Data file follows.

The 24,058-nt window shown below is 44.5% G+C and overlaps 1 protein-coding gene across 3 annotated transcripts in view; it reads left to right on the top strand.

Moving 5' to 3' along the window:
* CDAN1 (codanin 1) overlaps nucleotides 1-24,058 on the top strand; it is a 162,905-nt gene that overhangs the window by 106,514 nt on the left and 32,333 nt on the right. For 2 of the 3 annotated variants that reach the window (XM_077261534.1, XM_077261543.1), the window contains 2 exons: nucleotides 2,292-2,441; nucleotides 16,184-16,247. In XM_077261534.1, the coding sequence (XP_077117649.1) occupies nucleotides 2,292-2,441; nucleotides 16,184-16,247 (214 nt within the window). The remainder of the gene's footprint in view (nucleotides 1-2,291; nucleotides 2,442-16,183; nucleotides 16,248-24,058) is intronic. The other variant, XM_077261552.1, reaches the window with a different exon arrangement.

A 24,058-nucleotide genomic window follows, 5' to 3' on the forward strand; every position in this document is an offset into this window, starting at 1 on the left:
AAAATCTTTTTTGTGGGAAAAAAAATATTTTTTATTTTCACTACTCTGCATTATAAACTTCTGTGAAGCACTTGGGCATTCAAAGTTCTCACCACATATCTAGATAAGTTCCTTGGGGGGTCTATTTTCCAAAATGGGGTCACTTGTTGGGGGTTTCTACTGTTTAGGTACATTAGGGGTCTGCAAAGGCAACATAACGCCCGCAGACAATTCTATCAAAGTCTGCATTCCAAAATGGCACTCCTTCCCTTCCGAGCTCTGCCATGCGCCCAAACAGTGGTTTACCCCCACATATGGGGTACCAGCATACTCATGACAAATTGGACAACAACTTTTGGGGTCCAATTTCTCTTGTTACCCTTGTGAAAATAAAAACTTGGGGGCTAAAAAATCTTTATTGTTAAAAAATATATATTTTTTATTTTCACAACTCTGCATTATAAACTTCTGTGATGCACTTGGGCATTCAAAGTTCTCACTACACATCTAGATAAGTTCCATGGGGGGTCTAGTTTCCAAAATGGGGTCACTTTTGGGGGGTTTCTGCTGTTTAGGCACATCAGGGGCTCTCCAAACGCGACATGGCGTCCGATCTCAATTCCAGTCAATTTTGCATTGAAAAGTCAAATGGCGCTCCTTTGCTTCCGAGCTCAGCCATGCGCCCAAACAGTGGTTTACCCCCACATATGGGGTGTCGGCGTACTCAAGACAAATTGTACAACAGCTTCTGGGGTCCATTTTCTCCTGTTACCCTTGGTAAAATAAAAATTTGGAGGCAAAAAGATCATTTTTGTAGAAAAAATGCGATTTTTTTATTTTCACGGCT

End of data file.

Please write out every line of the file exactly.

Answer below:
The 24,058-nt window shown below is 44.5% G+C and overlaps 1 protein-coding gene across 3 annotated transcripts in view; it reads left to right on the top strand.

Moving 5' to 3' along the window:
* CDAN1 (codanin 1) overlaps nucleotides 1-24,058 on the top strand; it is a 162,905-nt gene that overhangs the window by 106,514 nt on the left and 32,333 nt on the right. For 2 of the 3 annotated variants that reach the window (XM_077261534.1, XM_077261543.1), the window contains 2 exons: nucleotides 2,292-2,441; nucleotides 16,184-16,247. In XM_077261534.1, the coding sequence (XP_077117649.1) occupies nucleotides 2,292-2,441; nucleotides 16,184-16,247 (214 nt within the window). The remainder of the gene's footprint in view (nucleotides 1-2,291; nucleotides 2,442-16,183; nucleotides 16,248-24,058) is intronic. The other variant, XM_077261552.1, reaches the window with a different exon arrangement.

A 24,058-nucleotide genomic window follows, 5' to 3' on the forward strand; every position in this document is an offset into this window, starting at 1 on the left:
AAAATCTTTTTTGTGGGAAAAAAAATATTTTTTATTTTCACTACTCTGCATTATAAACTTCTGTGAAGCACTTGGGCATTCAAAGTTCTCACCACATATCTAGATAAGTTCCTTGGGGGGTCTATTTTCCAAAATGGGGTCACTTGTTGGGGGTTTCTACTGTTTAGGTACATTAGGGGTCTGCAAAGGCAACATAACGCCCGCAGACAATTCTATCAAAGTCTGCATTCCAAAATGGCACTCCTTCCCTTCCGAGCTCTGCCATGCGCCCAAACAGTGGTTTACCCCCACATATGGGGTACCAGCATACTCATGACAAATTGGACAACAACTTTTGGGGTCCAATTTCTCTTGTTACCCTTGTGAAAATAAAAACTTGGGGGCTAAAAAATCTTTATTGTTAAAAAATATATATTTTTTATTTTCACAACTCTGCATTATAAACTTCTGTGATGCACTTGGGCATTCAAAGTTCTCACTACACATCTAGATAAGTTCCATGGGGGGTCTAGTTTCCAAAATGGGGTCACTTTTGGGGGGTTTCTGCTGTTTAGGCACATCAGGGGCTCTCCAAACGCGACATGGCGTCCGATCTCAATTCCAGTCAATTTTGCATTGAAAAGTCAAATGGCGCTCCTTTGCTTCCGAGCTCAGCCATGCGCCCAAACAGTGGTTTACCCCCACATATGGGGTGTCGGCGTACTCAAGACAAATTGTACAACAGCTTCTGGGGTCCATTTTCTCCTGTTACCCTTGGTAAAATAAAAATTTGGAGGCAAAAAGATCATTTTTGTAGAAAAAATGCGATTTTTTTATTTTCACGGCT